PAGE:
Out of control

The tragic, premature and incomprehensible loss of so many young lives due to the horrific shootings recently in Connecticut are a blight on American society. Unfortunately, this is not a new thing, although the massacre of children so young may finally have permeabilized the thick skin of prevailing American culture.

When I arrived in the US in 1998, there was an expression I heard in the lab that I had not been familiar with: “Go postal.” I learned, to my horror, that this referred to a string of violent weapon-based attacks by US postal workers (often ones who had been recently fired) on other postal workers–or people waiting in line at the post office. Apparently, such attacks were frequent enough to elicit an actual expression for someone becoming deranged and killing others with a firearm.

To be fair, I have been in this country for nearly 15 years, and I have yet to see a weapon in the hands of anyone not in police or military uniform; despite the fact that there are almost 300,000,000 guns in the hands of private citizens in the US.

My own views of guns and weapons are very clear; having fought in the military and carried a heavy, oily and uncomfortable weapon with me for 3 years, I would be happy never to see another weapon in the rest of my life. There’s nothing like having to take one’s weapon in the shower, toilet, to meals, and even sleep with it inside my sleeping bag (to avoid the possibility of it being stolen)–to “deromanticize” owning an assault rifle. The punishment for losing one’s rifle in the Israeli army (at least during my time) was 7 years in military prison. The punishment for misfiring it or even pointing it at another person in jest, even more severe. I think many of the “wanabee military” people might see things differently had they actually served their country.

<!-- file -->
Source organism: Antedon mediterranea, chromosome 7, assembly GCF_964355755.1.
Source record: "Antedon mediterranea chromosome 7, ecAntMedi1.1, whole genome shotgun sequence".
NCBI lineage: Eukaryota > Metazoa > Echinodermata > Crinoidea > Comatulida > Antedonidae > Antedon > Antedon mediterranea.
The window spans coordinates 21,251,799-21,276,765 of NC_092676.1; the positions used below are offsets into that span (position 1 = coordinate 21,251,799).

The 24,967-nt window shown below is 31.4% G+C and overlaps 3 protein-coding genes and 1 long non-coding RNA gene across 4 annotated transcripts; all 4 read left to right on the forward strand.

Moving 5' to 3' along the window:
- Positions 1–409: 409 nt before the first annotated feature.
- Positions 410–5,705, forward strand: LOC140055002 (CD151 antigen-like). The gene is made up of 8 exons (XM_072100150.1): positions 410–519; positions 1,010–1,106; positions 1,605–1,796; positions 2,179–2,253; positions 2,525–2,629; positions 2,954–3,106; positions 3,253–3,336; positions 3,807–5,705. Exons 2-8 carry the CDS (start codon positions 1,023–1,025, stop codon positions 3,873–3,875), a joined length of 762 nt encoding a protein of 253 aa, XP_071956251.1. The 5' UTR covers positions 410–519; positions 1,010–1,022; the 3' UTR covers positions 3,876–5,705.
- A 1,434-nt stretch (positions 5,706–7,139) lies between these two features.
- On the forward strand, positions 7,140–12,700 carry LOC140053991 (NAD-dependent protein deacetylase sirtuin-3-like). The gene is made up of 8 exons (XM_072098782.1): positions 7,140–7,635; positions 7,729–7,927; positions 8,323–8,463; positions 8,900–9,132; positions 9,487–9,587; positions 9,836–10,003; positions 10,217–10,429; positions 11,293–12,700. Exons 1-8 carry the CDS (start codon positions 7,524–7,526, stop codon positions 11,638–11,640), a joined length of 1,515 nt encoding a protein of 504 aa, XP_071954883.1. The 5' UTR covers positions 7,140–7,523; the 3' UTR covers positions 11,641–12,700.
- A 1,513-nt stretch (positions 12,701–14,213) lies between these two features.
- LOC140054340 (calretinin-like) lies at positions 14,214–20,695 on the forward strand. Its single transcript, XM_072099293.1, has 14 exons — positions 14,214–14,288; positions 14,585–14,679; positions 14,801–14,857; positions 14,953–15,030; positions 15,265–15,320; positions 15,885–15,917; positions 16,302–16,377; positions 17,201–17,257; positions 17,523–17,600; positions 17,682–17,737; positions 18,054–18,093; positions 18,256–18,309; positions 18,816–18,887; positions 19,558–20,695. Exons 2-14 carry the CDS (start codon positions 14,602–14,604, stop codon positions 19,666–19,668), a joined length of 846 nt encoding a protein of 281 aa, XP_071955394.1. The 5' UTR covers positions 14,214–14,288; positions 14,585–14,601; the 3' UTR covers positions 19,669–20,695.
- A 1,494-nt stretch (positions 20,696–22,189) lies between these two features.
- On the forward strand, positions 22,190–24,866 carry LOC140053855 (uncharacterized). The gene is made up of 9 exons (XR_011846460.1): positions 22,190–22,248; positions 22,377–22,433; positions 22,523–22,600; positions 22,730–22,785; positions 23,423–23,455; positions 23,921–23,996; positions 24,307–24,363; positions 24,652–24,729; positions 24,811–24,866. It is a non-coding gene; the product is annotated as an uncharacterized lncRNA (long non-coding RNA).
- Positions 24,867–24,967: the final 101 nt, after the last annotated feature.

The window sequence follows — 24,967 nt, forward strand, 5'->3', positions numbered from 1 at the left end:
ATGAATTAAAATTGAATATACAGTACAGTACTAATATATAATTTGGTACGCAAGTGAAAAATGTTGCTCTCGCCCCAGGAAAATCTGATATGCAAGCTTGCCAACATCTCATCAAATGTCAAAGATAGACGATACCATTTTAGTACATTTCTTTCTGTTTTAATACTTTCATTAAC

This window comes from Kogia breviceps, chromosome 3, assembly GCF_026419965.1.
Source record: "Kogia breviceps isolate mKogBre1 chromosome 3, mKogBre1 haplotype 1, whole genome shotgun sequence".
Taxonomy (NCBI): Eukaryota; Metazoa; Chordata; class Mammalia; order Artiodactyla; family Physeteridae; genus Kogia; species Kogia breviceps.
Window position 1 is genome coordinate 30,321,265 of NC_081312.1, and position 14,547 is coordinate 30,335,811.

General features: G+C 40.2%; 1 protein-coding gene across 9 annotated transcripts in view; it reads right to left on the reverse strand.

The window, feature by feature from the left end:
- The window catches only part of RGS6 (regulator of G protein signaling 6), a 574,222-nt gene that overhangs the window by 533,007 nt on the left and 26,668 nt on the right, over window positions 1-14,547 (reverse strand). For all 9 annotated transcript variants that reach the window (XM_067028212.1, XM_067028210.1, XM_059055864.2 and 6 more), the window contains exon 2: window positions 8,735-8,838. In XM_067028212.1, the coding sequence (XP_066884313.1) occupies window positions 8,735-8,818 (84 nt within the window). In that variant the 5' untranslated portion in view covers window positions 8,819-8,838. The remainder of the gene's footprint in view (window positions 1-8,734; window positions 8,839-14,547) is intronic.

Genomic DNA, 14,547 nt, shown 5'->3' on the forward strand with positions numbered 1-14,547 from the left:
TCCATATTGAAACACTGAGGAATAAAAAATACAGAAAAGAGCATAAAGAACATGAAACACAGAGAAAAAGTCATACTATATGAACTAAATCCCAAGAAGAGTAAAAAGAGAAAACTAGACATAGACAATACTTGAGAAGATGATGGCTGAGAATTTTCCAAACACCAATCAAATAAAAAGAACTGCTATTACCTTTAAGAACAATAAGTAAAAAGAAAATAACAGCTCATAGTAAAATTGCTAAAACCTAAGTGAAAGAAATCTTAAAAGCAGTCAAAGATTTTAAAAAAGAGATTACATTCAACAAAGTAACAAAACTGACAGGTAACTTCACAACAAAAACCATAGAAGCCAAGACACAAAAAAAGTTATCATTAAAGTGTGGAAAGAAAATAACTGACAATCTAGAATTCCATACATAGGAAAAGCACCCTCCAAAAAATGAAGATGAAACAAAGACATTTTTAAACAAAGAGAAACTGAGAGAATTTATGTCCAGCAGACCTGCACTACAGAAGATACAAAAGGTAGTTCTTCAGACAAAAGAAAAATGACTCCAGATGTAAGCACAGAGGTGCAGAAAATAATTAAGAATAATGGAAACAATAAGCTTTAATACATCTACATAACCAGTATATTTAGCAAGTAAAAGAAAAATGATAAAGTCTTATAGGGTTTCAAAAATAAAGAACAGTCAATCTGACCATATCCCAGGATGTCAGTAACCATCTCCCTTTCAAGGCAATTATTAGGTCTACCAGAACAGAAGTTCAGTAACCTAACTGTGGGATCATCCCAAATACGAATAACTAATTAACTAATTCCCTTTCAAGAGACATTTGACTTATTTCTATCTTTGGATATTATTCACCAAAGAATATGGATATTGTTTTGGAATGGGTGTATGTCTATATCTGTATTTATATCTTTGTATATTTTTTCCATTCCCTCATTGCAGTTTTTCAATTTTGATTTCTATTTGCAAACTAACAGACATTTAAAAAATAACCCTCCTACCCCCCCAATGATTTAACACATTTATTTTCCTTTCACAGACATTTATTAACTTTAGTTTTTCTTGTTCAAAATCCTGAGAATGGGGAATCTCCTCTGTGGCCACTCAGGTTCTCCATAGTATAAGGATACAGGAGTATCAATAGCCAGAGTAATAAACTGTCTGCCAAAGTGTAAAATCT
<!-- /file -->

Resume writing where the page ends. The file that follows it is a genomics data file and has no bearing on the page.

On the other hand, from a purely practical standpoint, collecting 300,000,000 guns from the US public is a nearly impossible task–even if there were ever agreement for such changes in regulation. I admit that the solution is not as simple as in Scotland after the Dunblane murders, or in Australia after the killings in Tasmania. What I am most concerned about is the lack of recognition that things are not as they should be, and that modest and common sense measures can go a long way to making such horrible incidents less likely to occur. There are never any guarantees that all violent acts can be prevented, but there are certainly opportunities to decrease their likelihood.

I therefore felt an awful tightening of my gut this morning as I watched the executive vice president of the National Rifle Association (NRA) being interviewed on one of the news channel talk shows. Mr. LaPierre advocated for armed guards in schools, and used Israel as an example where this system provides preventative measures. I would argue that the concerns in Israel are entirely different, with violence being more ‘predictable’ in the form of terror, and the situation being radically different. Nonetheless, despite these points, I can’t entirely disagree that retired police officers or trained security personnel might partially make our schools safer. But when asked about any change to the current gun laws, Mr. LaPierre was suddenly entirely dismissive, unwilling to admit that banning ammunition clips that hold 30 or more bullets, or that background checks on gun purchasers at gun shows would also likely help decrease the number of the tragic mass murder incidents.

This lack of common sense in approach–the idea that it being legal for citizens to own assault rifles with ammunition clips that allow them to fire tens of rounds in a minute–is jarring. Every time he was asked by the interviewer why he would not support these two simple common sense initiatives, there was no real reply. It was either avoiding the question and returning to armed guards, or changing the subject.